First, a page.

Nov
27

Don't Follow Your Passion. Follow Your Time.

It's time to dispel the myth that your passion is enough

  • Justin Zoradi
Don't Follow Your Passion. Follow Your Time.

I’m just like you. Constantly searching, forever scanning, continually hunting for purpose in life.

But here’s a tip: Stop believing the secret is to just “follow your passions.” People will tell you that and you’ll believe them. But it’s not entirely true.

Because if you really want to know where your destiny lies, look at where you apply your time*


We’ve made a mistake as a society in believing that passions are wonderful gifts only special people stumble upon. Like there is a “Vocation Santa” in the North Pole who randomly doles out law school to one child and a lump of coal to another.

I was reminded in a blog by Mark Cuban that your passions will undoubtedly change, grow, evolve, and mature. You’ll most likely have more than one. But the thing that doesn’t change is the amount of hours in the day.

Because quite honestly, your passion isn't enough. Passion is a spark, a shot of caffeine, a potent but temporary dose of inspiration injected into your bloodstream.

The secret weapon is a combination of your passion and an organized and detailed application of your time. (<-- Click to tweet)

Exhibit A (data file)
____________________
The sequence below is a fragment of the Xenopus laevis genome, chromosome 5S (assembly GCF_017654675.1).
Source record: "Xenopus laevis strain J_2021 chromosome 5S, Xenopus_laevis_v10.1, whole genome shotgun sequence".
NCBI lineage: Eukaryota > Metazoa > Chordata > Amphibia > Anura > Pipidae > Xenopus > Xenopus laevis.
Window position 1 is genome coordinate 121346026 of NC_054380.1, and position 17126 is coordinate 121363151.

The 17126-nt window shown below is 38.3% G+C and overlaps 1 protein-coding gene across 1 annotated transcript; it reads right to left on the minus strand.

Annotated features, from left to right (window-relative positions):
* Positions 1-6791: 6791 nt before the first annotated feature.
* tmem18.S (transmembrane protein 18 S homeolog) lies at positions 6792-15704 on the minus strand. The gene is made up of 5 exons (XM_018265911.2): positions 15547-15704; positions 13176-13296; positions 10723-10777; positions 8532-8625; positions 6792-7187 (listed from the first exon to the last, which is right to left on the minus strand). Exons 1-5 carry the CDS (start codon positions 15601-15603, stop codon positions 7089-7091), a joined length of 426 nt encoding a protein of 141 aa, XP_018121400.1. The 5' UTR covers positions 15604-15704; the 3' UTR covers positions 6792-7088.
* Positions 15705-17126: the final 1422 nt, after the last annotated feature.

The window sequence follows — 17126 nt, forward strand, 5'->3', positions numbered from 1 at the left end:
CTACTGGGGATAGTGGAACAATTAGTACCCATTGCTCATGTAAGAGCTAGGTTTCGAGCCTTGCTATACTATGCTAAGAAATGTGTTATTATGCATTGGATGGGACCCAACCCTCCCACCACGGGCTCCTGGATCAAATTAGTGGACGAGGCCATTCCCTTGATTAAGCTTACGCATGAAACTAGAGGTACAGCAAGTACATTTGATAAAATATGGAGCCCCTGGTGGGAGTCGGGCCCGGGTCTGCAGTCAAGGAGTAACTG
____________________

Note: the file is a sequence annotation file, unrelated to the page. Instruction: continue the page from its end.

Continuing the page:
And the best part is, the more strategically you apply your time, the more passionate you’ll become.

You’ve probably heard of Malcolm Gladwell's book Outliers where he talks about the 10,000 hour rule. Essentially, that's how long it takes to become a professional at something.

He gives a great example about The Beatles playing all day long at these crappy bars for no money. They didn't start out talented, but after playing for 10,000 hours they became really, really good. The Beatles were passionate about music no doubt, but what made them superstars was their relentless and organized application of their time.

Now I don’t want to preach a message that if you just work hard at something you will succeed. That’s not always true. But I want to bust the myth that your passion is the only thing you need to carry you through. Because that’s not true either.

There will definitely be times when you’re not passionate about your passion. But those are the times when you put your head down and put the work in.